Each product, panel, device, or unit, including device 42, supervisory controller 40, legacy unit(s), competitive product(s) 44, and future product(s) 46, is modelled as and generally referred to herein throughout as a device in the context of exemplary management system 10. Referring to system 10, a device may encompass virtually any type or piece of equipment, or any input or output point, in system 10. An “end device” is generally referred to herein as a device located on a single BAS network subnet and is typically not a device capable of controlling other devices, although an end device normally includes a minimum networking communication capability. A “BAS network” is generally referred to herein as a collection of building automation system devices that share a logical or physical relationship and are either directly coupled to a common bus or network, or can communicate across sub-nets via a local routing device. One example of a BAS network is a collection of interconnected devices compatible with the ANSI/ASHRE standard 135-2008, BACnet—A Data Communication Protocol for Building Automation and Control Networks, hereinafter “BACnet”. Each interconnected device is a peer of every other device on the network and each has a unique device identifier.
As depicted in
The first BAS network 14 is similar to that depicted in
Unlike a network router or BBMD device that simply provides a gateway or bridge between BAS networks, the BAS network manager can become an active peer device on each network coupled to the ESE 20. In the example of the BACnet™ network, each device has a unique device identifier. With the implementation of separate stacks for each BAS network, the network manager ESE 20 can maintain a unique device identifier on each network. For example, on BAS network_A 14, the ESE 20 can connect to an open socket configured on an interface to network_A 14 and appear as device id “1:100” to all of the peer devices that are members of network_A 14. On BAS network_B 104 the same ESE 20 BAS network manager can appear as device “1:47” on subnet Net_B1 (110) and, depending on the configuration of the local subnet router 114, as device “2:48” to peer devices that are members of subnet Net_B2 (112). As shown in exemplary
In addition to maintaining an individual device identifier for each BAS networks, the BAS network manager can also maintain separate device address binding tables for each BAS network. A device address binding table can act as a dynamically updated map or listing of each end device that is connected to an individual BAS network. The use of separate device identifiers, binding tables, and protocol stacks allows the BAS network manager to be configured to support any of a wide variety of BAS network protocols and multiple versions of any such protocol with a dedicated protocol path customized for each protocol and version as needed. As shown in the exemplary binding table for the Network_B stack in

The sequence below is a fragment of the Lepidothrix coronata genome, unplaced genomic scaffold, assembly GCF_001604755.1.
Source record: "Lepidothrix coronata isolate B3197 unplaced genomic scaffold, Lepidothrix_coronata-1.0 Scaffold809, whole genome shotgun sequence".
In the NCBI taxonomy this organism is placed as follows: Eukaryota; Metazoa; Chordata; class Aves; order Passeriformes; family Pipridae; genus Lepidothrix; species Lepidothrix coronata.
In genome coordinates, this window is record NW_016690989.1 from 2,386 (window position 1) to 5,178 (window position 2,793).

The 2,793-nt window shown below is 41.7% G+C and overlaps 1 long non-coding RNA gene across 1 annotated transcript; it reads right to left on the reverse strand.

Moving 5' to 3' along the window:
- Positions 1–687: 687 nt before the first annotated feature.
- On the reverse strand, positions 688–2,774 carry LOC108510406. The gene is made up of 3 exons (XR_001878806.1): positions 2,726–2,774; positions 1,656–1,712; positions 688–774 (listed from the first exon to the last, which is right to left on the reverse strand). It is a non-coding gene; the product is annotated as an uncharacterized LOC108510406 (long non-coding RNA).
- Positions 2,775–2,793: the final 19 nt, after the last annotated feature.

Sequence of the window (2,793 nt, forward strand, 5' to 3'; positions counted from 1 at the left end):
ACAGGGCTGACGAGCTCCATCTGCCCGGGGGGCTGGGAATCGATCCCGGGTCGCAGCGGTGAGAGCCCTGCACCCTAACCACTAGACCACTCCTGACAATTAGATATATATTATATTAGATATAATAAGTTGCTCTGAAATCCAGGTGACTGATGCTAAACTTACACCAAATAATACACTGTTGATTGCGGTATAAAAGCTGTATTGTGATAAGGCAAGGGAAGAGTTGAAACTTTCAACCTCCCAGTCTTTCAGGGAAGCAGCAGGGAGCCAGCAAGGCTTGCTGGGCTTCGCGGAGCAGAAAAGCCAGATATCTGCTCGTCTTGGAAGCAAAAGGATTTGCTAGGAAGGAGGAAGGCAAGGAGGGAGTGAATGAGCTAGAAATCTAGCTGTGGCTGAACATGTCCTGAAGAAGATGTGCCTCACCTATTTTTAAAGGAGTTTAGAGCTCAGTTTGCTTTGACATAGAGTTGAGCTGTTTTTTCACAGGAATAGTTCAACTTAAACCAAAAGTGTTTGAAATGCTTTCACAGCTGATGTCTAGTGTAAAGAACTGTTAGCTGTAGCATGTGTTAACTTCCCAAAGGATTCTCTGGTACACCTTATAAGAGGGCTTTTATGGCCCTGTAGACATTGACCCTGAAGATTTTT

The foregoing descriptions present numerous specific details that provide a thorough understanding of various embodiments of the invention. It will be apparent to one skilled in the art that various embodiments, having been disclosed herein, may be practiced without some or all of these specific details. In other instances, known components have not been described in detail in order to avoid unnecessarily obscuring the present invention. It is to be understood that even though numerous characteristics and advantages of various embodiments are set forth in the foregoing description, together with details of the structure and function of various embodiments, this disclosure is illustrative only. Other embodiments may be constructed that nevertheless employ the principles and spirit of the present invention. Accordingly, this application is intended to cover any adaptations or variations of the invention. It is manifestly intended that this invention be limited only by the following claims and equivalents thereof.
For purposes of interpreting the claims for the present invention, it is expressly intended that the provisions of Section 112, sixth paragraph of 35 U.S.C. are not to be invoked with respect to a given claim unless the specific terms “means for” or “step for” are recited in that claim.
All of the patents and patent applications disclosed herein, including those set forth in the Background of the Invention, are hereby incorporated by reference. Any incorporation by reference of documents above is limited such that no subject matter is incorporated that is contrary to the explicit disclosure herein. Any incorporation by reference of non-priority documents above is further limited such that no claims included in the documents are incorporated by reference herein and any definitions provided in the documents are not incorporated by reference herein unless expressly included herein.
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|Citing Patent||Filing date||Publication date||Applicant||Title|
|US8793022||26 Feb 2010||29 Jul 2014||Trane International, Inc.||Automated air source and VAV box association|
|U.S. Classification||709/223, 709/217, 709/227|
|Cooperative Classification||H04L67/125, H04L69/18|
|18 Jan 2012||AS||Assignment|
Effective date: 20100406
Free format text: ASSIGNMENT OF ASSIGNORS INTEREST;ASSIGNORS:MCCOY, SEAN M.;GYDESEN, SHANE M.;SUN, WEIWEI;REEL/FRAME:027550/0886
Owner name: TRANE INTERNATIONAL INC., NEW JERSEY